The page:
HOW TO SET UP AN ONLINE VIRTUAL SHOOT

When we first heard about members setting up fashion shoots online, we couldn't figure out how they were doing it. A lot of the work on a shoot requires a hands-on approach - a makeup artist applying a look on the face of a model, a photographer positioning the subject, a designer building a set or an assistant adjusting the lighting... so how were they able to produce results without physically being able to interact? 

And more importantly, 'are the results any good?'. Can a team produce work to a high enough standard to add to their portfolio without having to leave their home? 

Pre-pandemic, the suitability of remote collaboration has always varied depending on the project. At one end of the spectrum you might find designers, developers and project managers taking part in a 'Hackathon' - a design sprint-like event whereby teams collaborate intensively on software projects.

Somewhere in the middle, small teams would connect online to discuss a concept before meeting in person to produce the work. Whether it's a traditional beauty or fashion test shoot, a collaboration between a dancer and video producer, graphic designer and photographer, animators and art directors... the combinations are endless but the process very similar. Portfolios are matched, messages are swapped and moodboards are shared. Once the concept is agreed, the work often takes place on location or in a studio. 

 

However, there were many months last year when it was not possible to meet in person and teams had to improvise. The aforementioned video producer ended up directing the dancer via a video conference call and recording the session to edit afterwards in post production. The dancer prepared the 'set' (her roof terrace) and made sure that the quality of the recording was good enough for the editor to produce results. 

Freelance Technical Producer, Richard Williams, has been involved in streaming conferences of late. His tip is to A/B test as much as possible before the project begins. Technology can be your best friend or your worst enemy when collaborating.  

A couple of days before the agreed call times we created a 'virtual greenroom' setup and two dedicated dial-in's for each participant and emailed them with simple instructions and asked them to connect via laptop and via their phones at the designated times. The streaming guys then decided which of the two were best.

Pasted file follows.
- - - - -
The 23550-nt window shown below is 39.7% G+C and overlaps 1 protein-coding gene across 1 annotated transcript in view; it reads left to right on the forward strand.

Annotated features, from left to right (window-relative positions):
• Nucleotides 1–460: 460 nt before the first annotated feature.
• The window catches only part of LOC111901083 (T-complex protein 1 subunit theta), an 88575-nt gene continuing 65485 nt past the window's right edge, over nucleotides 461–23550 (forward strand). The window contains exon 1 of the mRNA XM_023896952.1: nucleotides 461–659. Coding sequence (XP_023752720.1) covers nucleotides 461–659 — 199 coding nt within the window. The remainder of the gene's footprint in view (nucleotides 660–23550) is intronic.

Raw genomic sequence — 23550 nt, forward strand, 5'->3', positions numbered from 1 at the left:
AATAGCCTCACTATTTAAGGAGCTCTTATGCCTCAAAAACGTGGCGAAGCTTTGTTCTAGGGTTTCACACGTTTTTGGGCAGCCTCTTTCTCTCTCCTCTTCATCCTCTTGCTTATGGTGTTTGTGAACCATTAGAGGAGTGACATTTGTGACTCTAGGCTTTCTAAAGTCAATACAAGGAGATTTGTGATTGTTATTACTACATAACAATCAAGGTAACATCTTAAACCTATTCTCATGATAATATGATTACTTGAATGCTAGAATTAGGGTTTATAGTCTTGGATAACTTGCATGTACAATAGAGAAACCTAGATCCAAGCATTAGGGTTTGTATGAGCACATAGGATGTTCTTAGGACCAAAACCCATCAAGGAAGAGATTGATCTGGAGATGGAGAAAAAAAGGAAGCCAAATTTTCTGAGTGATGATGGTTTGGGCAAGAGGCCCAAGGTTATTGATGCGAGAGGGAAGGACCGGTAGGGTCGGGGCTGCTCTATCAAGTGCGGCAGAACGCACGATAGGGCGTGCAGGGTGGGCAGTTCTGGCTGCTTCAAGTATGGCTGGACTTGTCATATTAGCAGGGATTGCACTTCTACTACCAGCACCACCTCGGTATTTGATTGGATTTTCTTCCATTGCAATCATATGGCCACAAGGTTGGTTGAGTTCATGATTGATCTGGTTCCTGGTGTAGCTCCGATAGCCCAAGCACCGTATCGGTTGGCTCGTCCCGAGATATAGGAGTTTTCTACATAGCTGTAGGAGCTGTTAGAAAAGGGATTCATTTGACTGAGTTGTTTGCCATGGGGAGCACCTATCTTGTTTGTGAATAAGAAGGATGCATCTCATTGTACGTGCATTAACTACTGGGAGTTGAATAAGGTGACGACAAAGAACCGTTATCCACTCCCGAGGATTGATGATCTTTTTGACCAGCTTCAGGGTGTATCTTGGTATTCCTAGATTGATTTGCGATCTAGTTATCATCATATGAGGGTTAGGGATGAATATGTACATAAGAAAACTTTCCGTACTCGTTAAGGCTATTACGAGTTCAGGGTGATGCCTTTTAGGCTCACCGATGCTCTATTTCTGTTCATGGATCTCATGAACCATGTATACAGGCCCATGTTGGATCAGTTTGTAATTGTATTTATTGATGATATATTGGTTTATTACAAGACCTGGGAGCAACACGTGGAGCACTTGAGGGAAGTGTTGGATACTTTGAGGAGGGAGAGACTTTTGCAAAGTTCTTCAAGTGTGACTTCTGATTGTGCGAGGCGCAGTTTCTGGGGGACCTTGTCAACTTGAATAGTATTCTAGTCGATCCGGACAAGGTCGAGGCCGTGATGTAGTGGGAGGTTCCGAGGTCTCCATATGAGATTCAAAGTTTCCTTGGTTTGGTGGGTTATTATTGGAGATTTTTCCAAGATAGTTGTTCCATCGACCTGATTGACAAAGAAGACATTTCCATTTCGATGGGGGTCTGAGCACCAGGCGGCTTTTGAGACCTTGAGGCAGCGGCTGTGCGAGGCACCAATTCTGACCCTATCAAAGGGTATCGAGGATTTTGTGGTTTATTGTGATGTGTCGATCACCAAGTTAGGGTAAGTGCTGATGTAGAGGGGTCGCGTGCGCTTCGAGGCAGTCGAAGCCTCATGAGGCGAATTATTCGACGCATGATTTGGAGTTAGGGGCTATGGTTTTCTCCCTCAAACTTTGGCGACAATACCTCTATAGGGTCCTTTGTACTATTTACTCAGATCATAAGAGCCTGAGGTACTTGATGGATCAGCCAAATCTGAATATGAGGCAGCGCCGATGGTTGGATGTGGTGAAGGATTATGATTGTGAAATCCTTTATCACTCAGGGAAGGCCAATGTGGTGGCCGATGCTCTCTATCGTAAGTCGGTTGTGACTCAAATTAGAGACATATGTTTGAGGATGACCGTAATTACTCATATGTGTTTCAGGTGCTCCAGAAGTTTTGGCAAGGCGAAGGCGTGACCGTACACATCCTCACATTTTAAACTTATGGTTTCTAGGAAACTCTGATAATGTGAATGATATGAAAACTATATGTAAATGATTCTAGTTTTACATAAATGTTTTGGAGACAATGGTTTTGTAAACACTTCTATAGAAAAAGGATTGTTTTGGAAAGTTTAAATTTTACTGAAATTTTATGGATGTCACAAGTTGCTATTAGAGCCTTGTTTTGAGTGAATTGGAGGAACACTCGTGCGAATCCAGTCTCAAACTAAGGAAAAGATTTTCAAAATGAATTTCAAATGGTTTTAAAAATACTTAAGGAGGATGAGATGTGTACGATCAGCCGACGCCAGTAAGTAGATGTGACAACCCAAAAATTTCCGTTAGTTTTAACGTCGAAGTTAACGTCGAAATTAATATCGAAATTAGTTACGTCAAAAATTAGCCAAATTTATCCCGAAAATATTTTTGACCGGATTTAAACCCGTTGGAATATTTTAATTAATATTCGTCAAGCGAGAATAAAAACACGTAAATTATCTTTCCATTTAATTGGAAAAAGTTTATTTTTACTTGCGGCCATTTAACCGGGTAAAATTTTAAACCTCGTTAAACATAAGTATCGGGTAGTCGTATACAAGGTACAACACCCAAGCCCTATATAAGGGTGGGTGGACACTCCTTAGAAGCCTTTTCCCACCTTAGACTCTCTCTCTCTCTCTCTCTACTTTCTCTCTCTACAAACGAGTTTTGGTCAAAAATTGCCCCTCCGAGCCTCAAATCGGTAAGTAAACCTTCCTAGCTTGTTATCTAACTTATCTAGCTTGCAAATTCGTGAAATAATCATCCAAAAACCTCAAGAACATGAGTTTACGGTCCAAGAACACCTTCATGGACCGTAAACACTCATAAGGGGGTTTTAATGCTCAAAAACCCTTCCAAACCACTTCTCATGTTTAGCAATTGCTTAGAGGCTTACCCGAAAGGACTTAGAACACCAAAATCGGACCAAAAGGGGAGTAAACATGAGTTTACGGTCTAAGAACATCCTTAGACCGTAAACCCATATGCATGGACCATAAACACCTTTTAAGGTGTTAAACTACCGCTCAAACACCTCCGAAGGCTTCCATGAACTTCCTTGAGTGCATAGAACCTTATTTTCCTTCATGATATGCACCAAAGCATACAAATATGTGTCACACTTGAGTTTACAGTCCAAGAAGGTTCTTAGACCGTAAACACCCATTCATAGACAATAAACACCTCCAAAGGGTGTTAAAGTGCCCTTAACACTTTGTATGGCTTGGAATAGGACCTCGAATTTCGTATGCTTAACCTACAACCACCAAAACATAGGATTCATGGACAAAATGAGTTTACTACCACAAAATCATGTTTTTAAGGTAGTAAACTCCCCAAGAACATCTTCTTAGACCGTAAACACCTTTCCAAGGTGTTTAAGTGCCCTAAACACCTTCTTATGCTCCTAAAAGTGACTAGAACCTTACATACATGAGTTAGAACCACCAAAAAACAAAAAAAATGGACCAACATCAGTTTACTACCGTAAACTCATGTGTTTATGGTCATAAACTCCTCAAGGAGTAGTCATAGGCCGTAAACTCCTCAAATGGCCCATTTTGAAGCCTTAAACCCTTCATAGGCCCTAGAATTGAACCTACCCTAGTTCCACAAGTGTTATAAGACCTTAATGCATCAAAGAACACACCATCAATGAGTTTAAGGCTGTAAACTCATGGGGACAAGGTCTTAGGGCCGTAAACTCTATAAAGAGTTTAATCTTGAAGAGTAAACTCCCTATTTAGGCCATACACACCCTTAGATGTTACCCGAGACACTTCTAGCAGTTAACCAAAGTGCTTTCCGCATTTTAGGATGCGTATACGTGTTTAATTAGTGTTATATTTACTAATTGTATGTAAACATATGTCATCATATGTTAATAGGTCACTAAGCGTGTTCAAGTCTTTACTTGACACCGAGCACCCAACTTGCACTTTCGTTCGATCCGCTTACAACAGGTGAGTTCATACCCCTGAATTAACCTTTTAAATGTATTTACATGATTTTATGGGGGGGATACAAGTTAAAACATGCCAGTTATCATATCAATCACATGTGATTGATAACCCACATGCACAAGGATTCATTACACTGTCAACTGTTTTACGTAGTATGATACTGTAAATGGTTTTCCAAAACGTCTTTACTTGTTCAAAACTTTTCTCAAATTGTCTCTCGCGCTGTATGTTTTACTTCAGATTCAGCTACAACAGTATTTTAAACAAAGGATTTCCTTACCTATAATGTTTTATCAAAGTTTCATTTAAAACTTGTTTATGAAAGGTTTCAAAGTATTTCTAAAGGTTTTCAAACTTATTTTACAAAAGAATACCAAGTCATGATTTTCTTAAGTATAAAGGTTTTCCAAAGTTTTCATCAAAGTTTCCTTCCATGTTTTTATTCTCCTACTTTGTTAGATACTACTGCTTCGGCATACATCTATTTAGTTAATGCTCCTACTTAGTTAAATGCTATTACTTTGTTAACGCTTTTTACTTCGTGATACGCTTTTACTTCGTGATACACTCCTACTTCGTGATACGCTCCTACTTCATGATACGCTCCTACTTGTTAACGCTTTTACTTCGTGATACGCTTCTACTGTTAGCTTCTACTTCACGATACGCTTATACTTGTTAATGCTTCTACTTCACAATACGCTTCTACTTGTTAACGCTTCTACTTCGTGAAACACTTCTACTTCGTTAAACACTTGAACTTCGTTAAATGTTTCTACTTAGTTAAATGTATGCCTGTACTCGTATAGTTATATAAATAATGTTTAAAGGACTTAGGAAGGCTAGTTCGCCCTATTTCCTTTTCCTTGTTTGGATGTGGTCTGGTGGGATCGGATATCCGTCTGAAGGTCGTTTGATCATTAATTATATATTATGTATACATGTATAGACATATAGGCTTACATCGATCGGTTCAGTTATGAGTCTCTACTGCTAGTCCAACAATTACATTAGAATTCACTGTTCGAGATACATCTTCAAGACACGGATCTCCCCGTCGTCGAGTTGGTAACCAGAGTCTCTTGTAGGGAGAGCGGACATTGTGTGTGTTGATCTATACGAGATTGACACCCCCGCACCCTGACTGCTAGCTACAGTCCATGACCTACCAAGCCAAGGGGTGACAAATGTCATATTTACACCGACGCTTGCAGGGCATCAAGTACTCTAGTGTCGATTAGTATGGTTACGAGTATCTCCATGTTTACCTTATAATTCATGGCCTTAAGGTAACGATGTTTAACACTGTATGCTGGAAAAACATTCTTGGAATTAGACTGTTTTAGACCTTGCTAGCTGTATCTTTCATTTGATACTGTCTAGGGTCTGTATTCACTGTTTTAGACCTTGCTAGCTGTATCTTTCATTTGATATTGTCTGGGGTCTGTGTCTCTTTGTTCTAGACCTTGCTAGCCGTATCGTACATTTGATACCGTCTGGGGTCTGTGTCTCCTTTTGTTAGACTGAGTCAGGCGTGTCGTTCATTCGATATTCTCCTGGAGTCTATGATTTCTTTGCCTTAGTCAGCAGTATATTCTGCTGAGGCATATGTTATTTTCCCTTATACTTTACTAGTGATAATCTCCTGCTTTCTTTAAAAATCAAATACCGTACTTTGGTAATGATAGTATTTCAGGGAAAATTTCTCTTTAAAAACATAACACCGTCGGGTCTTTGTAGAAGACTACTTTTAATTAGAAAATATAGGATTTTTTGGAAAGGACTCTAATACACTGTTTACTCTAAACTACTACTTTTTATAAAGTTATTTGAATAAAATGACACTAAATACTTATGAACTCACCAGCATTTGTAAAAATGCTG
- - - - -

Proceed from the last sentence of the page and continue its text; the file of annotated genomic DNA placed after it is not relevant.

Freelance model, Natasha Pinder, and fashion photographer Chris Harris arranged a fashion shoot using Facetime. Chris directed Natasha, however, they found that with Natasha holding the phone, it was limiting the shots they could take. In the end, Natasha had to rope in her boyfriend to help position the camera to enable her to move more freely.  

Fashion teams, who typically shoot with four or five creatives, have additional challenges to solve. How can a hair and makeup artist produce the look they want? How can a stylist dress the model? Can the photographer capture the shots in high-res? Will the model be able to pose freely if they have to operate the camera at the same time? 

Speaking with Freelancer Club members, we learned that stylists would send the model clothes in the post, sometimes with instructions, hair and makeup consulted with the model beforehand to see which products they had and sent them anything that they were missing before guiding them through the process on Zoom.

To capture the images, photographers asked the model to position the laptop or phone and directed them whilst screen-grabbing as if clicking the exposure button on a camera.

Zoom, Facetime, Skype and Google Hangouts were all used with mixed results. In all cases, it's was model who had to step up and take direction from all members of the team, not just the director.

Remote Shoot Online Collaborationremote collaboration shoot online
Freelance Model, Natasha Pinder, shoot by Chris Harris over Facetime. 

Some teams took it to the next level and asked models to create a harness that they could attach to themselves and move with the camera. We heard about one team that produced a classic beauty look in a bath of milk. The model prepared the set, sent the measurements of the bath and the photographer posted her a homemade tripod complete with an iPhone clip to attach to the sides of the tub so they could capture an aerial view. 

Creative people are problem solvers. They overcome challenges on set all the time so why not find solutions to remote shooting!

And what about the benefits? One big advantage of online collaboration is that we can connect with creatives from all over the world, produce unique work for our portfolio and add credits of international talent to our books. Imagine collaborating with a team across different continents! The time difference might be a pain but just think of the cultural cross-overs and diverse ideas. 

Now, to the big question. Does it work? Can creative teams collaborate online and produce work that is strong enough to use in a portfolio. Just like collaborating in person, the results can be mixed and the more you do it, the better you get. Online collaboration certainly involves a set of new challenges to overcome. Clear communication, a strong wifi signal and lots of ingenuity for starters. It requires more creative solutions to new problems but it can result in really interesting work. 

As with collaborating offline, online collaboration feeds the creative soul, helps build your network and, if the work is strong, adds to your portfolio. It's also a pretty great story to tell potential clients and your social followers. 

Stay creative in 2021 and arrange an online collaboration or test shoot for free

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